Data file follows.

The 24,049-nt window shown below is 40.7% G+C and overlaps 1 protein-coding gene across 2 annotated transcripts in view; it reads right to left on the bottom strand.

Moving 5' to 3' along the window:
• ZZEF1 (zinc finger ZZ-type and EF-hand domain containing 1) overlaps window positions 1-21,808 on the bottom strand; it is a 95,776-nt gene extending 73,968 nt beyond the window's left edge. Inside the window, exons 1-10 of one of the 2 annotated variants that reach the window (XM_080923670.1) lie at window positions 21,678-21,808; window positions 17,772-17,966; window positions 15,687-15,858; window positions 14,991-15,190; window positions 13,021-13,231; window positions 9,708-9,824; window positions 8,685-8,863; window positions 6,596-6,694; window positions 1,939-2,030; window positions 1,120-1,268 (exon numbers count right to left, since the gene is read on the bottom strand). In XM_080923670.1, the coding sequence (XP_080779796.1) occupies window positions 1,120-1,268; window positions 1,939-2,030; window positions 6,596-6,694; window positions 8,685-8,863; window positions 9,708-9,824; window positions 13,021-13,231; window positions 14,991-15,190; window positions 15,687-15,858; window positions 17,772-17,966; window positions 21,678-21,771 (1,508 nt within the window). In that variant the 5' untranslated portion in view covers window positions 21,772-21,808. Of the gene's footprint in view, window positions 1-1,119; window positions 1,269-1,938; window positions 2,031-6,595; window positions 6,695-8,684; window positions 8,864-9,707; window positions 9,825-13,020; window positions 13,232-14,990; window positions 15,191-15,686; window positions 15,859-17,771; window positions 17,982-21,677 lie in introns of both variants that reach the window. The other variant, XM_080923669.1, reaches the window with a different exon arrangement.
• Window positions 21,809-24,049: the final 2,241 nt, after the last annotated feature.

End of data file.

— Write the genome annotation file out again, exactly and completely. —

The 24,049-nt window shown below is 40.7% G+C and overlaps 1 protein-coding gene across 2 annotated transcripts in view; it reads right to left on the bottom strand.

Moving 5' to 3' along the window:
• ZZEF1 (zinc finger ZZ-type and EF-hand domain containing 1) overlaps window positions 1-21,808 on the bottom strand; it is a 95,776-nt gene extending 73,968 nt beyond the window's left edge. Inside the window, exons 1-10 of one of the 2 annotated variants that reach the window (XM_080923670.1) lie at window positions 21,678-21,808; window positions 17,772-17,966; window positions 15,687-15,858; window positions 14,991-15,190; window positions 13,021-13,231; window positions 9,708-9,824; window positions 8,685-8,863; window positions 6,596-6,694; window positions 1,939-2,030; window positions 1,120-1,268 (exon numbers count right to left, since the gene is read on the bottom strand). In XM_080923670.1, the coding sequence (XP_080779796.1) occupies window positions 1,120-1,268; window positions 1,939-2,030; window positions 6,596-6,694; window positions 8,685-8,863; window positions 9,708-9,824; window positions 13,021-13,231; window positions 14,991-15,190; window positions 15,687-15,858; window positions 17,772-17,966; window positions 21,678-21,771 (1,508 nt within the window). In that variant the 5' untranslated portion in view covers window positions 21,772-21,808. Of the gene's footprint in view, window positions 1-1,119; window positions 1,269-1,938; window positions 2,031-6,595; window positions 6,695-8,684; window positions 8,864-9,707; window positions 9,825-13,020; window positions 13,232-14,990; window positions 15,191-15,686; window positions 15,859-17,771; window positions 17,982-21,677 lie in introns of both variants that reach the window. The other variant, XM_080923669.1, reaches the window with a different exon arrangement.
• Window positions 21,809-24,049: the final 2,241 nt, after the last annotated feature.